Refugee issue complicates Merkel's bid to form government

German Chancellor Angela Merkel. (Monika Skolimowska, dpa via AP)
German Chancellor Angela Merkel. (Monika Skolimowska, dpa via AP)

Berlin - Two weeks after winning elections with a reduced majority, German Chancellor Angela Merkel took a first step on Sunday toward forming a government by trying to unite her bitterly divided conservative camp.

Merkel met for closed-door talks with her Bavarian CSU allies led by Horst Seehofer, who blames her open-door refugee policy for the rise of the far-right Alternative for Germany (AfD) party.

Seehofer - who faces internal challengers and state elections next year - has revived his calls to cap refugee numbers at 200 000 a year, a demand Merkel has consistently rejected as unconstitutional.

Badly in need of win

In an opening salvo on Sunday, the CSU published a 10-point list of demands, including a refugee "upper limit", a broad return to the conservative roots of the centre-right alliance and a committment to "healthy patriotism.

"We must fight the AfD head-on - and fight to get their voters back," said the text published in mass-circulation Bild am Sonntag, which suggested that "conservatism is sexy again".

The talks were expected to last deep into the night, with CSU general secretary asking journalists whether they had "brought their sleeping bags".

Merkel's CDU too is nervous ahead of a Lower Saxony state poll next Sunday, where it is running neck-and-neck with the centre-left Social Democrats (SPD) - a party badly in need of a win after their bruising defeat in September 24 elections.

SPD leader Martin Schulz, gleefully watching the family squabbles in Merkel's conservative camp, charged that the "madhouse" CDU-CSU dispute showed that "in reality, they are enemy parties".

The emergence of the anti-immigration AfD, which scored 12.6%, has stunned Germany by breaking a long-standing taboo on hard-right parties sitting in the Bundestag.

Ministerial posts

Its success came at the expense of the mainstream parties, making it harder for Merkel to form a working majority.

Her best shot now - if she wants to avoid fresh elections that could further boost the AfD - is an alliance with two other parties that make for odd bedfellows, the pro-business Free Democrats (FDP) and the left-leaning Greens.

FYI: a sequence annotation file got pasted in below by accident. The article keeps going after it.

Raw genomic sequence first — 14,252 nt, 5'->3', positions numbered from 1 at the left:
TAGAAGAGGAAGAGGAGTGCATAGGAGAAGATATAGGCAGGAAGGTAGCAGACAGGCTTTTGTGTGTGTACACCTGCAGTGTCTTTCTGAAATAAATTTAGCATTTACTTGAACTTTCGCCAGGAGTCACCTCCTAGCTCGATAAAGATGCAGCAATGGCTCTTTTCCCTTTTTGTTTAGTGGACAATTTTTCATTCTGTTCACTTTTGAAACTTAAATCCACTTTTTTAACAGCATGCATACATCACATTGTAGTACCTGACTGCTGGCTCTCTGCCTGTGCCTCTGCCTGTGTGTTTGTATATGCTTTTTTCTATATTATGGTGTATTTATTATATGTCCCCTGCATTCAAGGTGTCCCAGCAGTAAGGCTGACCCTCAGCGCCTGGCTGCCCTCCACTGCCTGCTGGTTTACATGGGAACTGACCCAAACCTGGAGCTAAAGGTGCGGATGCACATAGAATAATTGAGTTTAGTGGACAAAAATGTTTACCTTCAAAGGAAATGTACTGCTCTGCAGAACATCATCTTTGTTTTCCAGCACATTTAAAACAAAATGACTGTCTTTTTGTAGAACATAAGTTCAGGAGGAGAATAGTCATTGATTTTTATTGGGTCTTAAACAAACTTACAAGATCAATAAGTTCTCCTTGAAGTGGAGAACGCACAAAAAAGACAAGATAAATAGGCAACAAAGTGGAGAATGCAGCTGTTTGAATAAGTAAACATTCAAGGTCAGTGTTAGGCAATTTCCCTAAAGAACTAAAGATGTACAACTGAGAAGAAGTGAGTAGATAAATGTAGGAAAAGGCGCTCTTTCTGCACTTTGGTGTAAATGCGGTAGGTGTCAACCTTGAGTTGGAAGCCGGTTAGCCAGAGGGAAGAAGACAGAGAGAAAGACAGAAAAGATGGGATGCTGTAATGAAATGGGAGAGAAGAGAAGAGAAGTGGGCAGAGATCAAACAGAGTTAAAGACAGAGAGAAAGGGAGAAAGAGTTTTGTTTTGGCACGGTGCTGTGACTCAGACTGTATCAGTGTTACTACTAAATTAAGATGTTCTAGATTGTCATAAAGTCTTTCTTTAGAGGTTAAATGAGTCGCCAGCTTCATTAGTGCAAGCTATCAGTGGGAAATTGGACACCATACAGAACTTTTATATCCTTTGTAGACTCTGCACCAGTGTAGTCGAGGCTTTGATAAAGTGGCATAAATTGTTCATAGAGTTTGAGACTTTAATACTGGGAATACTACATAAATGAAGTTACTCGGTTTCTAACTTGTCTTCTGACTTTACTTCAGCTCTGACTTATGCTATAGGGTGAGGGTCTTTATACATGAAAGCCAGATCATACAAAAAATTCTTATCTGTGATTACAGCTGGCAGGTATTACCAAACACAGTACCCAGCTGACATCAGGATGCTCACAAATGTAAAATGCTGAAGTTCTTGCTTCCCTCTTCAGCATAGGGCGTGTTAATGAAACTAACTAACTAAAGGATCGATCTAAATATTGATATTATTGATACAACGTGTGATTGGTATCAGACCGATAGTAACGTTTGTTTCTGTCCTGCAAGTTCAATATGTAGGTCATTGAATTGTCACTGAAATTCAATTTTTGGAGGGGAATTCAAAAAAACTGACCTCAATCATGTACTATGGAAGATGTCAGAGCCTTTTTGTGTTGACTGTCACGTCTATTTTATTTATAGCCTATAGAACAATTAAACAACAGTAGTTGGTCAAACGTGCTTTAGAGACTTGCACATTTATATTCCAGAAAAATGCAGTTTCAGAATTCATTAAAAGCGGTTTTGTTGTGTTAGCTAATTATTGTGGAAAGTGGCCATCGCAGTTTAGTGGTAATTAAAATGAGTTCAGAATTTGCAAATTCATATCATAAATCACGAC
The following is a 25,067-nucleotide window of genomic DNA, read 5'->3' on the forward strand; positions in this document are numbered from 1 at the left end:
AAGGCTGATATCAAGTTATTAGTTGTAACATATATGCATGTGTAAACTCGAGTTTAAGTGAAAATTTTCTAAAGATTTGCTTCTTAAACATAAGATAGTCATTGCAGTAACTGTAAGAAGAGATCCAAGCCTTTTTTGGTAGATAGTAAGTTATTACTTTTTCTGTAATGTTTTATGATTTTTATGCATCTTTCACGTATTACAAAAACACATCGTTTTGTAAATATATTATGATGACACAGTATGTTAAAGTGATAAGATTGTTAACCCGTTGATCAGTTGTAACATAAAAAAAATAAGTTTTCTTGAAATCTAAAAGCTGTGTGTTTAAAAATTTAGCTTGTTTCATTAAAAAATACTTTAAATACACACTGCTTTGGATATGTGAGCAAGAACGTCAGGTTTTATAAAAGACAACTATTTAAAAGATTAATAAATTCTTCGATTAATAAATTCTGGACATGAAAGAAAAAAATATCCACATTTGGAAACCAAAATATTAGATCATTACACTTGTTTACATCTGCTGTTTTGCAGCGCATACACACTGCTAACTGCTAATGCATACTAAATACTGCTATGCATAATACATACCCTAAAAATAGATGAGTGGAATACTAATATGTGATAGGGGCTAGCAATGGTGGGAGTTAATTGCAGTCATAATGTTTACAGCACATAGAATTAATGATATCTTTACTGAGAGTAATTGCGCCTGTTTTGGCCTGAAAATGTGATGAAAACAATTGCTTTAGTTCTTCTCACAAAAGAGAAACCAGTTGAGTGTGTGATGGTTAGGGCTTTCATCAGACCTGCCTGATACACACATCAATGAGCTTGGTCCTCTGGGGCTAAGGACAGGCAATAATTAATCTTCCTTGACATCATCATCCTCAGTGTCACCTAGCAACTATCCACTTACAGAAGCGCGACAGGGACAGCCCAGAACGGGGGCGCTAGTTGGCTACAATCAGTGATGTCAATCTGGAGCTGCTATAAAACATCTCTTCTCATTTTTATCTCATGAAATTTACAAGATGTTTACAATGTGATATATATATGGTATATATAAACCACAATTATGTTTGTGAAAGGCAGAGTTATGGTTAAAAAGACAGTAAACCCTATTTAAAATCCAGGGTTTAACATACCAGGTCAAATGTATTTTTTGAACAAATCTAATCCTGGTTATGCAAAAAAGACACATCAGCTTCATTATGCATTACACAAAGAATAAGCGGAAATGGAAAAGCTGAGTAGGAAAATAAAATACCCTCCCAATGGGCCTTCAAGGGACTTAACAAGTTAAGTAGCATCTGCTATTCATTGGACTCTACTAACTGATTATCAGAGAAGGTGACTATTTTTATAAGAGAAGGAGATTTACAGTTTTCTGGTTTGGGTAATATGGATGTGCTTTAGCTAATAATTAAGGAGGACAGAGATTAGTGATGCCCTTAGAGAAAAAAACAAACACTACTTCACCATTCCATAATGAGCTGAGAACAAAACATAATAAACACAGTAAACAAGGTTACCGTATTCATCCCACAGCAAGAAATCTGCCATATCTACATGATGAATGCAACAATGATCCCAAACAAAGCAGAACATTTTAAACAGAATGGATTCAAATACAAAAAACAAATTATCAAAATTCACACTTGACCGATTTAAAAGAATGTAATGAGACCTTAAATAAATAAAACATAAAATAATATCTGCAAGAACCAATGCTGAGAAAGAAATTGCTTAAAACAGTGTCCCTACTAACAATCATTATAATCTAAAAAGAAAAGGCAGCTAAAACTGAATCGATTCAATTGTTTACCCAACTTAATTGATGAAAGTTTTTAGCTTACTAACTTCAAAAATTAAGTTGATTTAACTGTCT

Such a power pact - dubbed a "Jamaica coalition" because the three party colours match those of the Caribbean nation's flag - would be a first at the national level in Germany.

In the talks to come, likely to take weeks, all players will fight for ministerial posts and issues from EU relations to climate policy.

All must give a little to reach a compromise - but not too much, to avoid charges from their own party bases that they are selling out in a grab for power.

The smaller parties will seek to avoid the fate of Merkel's previous junior coalition partners: both the FDP and SPD have suffered stunning losses after governing in the chancellor's shadow.

Until the high-stakes poker games between party chiefs result in a working government, Merkel will be restrained on the global stage and in Europe, where French President Emmanuel Macron is pushing for ambitious reforms.

Refugee numbers

EU and euro politics, in turn, are shaping up as another divisive issue.

Merkel and the Greens have cautiously welcomed Macron's plans, but FDP chief Christian Lindner, who is eyeing the powerful finance minister's post, has assumed a far more sceptical tone.

He rejects any kind of "transfer union" - code for German taxpayers' money flowing to weaker economies - and said Europe must grow through "solidarity and competitiveness, not a failed policy of redistribution".

Lindner has praised, however, Seehofer's tougher stance on migration, declaring that refugee numbers "must be reduced".

The Greens, for their part, reject an upper limit for refugees, want to stop deportations of rejected asylum seekers to war-torn Afghanistan and favour steps to help Syrian refugees bring their families.

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